Time and availability allows us to get acquainted with those near us.  You may be discouraged, thinking I’m talking about adding things to your already busy schedule.  Sometimes that’s necessary, but usually it’s just about making intentional choices to Love God, Love Neighbour in the midst of daily life.

Think about your downtime – how can downtime connect me with neighbours?

First, be interruptible.  I used to have a retired neighbour who was often outside, and always up for a chat.  His availability meant I could ask him for a ladder, to get the mail while we were away, etc.  My availability to stop and chat meant he could ask me questions about the theology of the church he grew up attending.

You can also make other choices.  Stick around on weekends instead of going away.  Play in the front yard instead of the back.  Putter around your garden, walk the neighbourhood, and read on your porch.

Ask questions, talk about the weather, laugh about something that happened.   Ask for referrals – who did your driveway/kitchen/landscaping?  Ask about the neighbourhood – how’s X doing?  Share something – let someone park in your driveway for a party, or share newspapers.

As you do, get to know their name, and then a bit of their story.

Challenge: Look at your calendar and see how you spend your time over the last two weeks.  Reflect on how this compares with your priorities.  How can you spend more time with your neighbours, to get acquainted?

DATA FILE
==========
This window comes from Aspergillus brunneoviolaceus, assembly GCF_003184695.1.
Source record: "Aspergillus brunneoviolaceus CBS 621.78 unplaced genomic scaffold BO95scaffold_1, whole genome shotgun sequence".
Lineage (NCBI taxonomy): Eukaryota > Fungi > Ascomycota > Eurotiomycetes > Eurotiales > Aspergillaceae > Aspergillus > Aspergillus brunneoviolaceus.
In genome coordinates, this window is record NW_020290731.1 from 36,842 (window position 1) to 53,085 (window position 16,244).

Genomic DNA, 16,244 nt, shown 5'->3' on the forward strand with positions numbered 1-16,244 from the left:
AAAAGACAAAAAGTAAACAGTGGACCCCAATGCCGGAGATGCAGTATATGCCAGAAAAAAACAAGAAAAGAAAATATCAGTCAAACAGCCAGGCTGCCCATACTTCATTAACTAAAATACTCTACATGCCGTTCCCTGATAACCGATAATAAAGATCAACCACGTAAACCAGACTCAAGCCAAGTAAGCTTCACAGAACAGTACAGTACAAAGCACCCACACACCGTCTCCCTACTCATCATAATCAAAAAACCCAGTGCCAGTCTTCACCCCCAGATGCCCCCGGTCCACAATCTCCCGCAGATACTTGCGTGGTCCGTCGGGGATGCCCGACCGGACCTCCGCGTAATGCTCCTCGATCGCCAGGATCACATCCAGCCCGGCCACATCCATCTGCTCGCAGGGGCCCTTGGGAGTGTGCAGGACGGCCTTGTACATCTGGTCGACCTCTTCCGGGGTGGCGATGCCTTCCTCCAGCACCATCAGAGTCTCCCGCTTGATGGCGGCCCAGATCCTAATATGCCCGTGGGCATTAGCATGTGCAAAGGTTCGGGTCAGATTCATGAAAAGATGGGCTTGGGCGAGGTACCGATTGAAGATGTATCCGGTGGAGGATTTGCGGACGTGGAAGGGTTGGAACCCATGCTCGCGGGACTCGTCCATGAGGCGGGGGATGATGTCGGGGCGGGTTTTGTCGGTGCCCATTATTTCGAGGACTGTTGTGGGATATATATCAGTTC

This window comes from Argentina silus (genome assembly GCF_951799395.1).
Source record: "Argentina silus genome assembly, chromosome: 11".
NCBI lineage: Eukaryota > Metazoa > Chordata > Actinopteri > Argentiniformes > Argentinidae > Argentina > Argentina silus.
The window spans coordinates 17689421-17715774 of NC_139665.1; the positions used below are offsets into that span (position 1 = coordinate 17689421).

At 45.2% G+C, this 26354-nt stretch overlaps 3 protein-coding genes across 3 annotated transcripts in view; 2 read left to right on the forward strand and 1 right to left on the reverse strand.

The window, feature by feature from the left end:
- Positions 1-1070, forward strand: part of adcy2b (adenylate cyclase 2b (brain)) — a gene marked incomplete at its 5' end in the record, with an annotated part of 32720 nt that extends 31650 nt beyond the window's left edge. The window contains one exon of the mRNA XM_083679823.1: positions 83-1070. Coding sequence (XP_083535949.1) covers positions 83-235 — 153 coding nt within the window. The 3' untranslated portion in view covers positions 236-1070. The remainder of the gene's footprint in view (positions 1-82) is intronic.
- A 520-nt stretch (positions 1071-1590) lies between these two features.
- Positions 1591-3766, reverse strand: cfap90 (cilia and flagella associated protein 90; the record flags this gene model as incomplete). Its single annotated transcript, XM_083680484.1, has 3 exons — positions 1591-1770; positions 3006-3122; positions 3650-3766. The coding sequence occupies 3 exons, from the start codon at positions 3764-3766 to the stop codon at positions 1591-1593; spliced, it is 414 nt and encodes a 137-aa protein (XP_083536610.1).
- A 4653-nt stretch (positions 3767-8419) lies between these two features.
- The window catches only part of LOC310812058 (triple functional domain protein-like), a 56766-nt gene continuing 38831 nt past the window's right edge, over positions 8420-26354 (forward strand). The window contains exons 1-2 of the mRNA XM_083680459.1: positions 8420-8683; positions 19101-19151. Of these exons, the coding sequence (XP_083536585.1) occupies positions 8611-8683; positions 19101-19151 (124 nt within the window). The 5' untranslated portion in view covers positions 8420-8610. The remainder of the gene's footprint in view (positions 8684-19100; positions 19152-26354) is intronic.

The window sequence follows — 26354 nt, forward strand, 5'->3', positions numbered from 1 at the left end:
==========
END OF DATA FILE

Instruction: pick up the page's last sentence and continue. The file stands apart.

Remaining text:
mapthumbChallenge #2: Try to complete the second part of grid: one fact you know about them.   Not sure what we mean?  Click here: https://www.redeemthecommute.com/2013/09/18/strangerstoneighbours or look under Extras.

Don’t forget our outdoor movie night is this Friday night!  Click here for details.

Ryan Sim - September 16, 2013

Monday - A New Idea - Strangers to Neighbours

Won\'t You Be My Neighbour?

Last week, I shared that a 2005 StatsCan study revealed 61 per cent of rural residents knew all of their neighbours, but only 16 per cent of those living in major urban centres did. This isn’t terribly surprising. Do you have a hard time remembering names in the first place? I certainly do, even though I know I shouldn’t. Sometimes I forget the moment someone tells me…I was too busy thinking about what to say next! But names are important. According to a Lifehacker blog post, “a person's own name is the single most important word to him/her; it is intimately tied to his/her identity as an individual. How you deal with people's names can have a profound effect on their impressions of you: Think about the times you've felt special when someone you admired addressed you by your name in a sincere tone; or think about the times when you've felt belittled when someone negligently called you by the wrong name, or worse, maliciously made fun of your name in front of you.” But something so important is also so easily forgotten. Sometimes it’s physiology, since “names are among the first things to go as our brains begin shrinking — by about half of one per cent annually — starting as early as our thirties.” People come up with all kinds of strategies for remembering names. Personally, I write the name down as soon as I can, since it helps me most to see the name in print somewhere. It works for me, but maybe not you. Question: How well do you remember names? What strategies help you?

From Series: "Won't You Be My Neighbour?"

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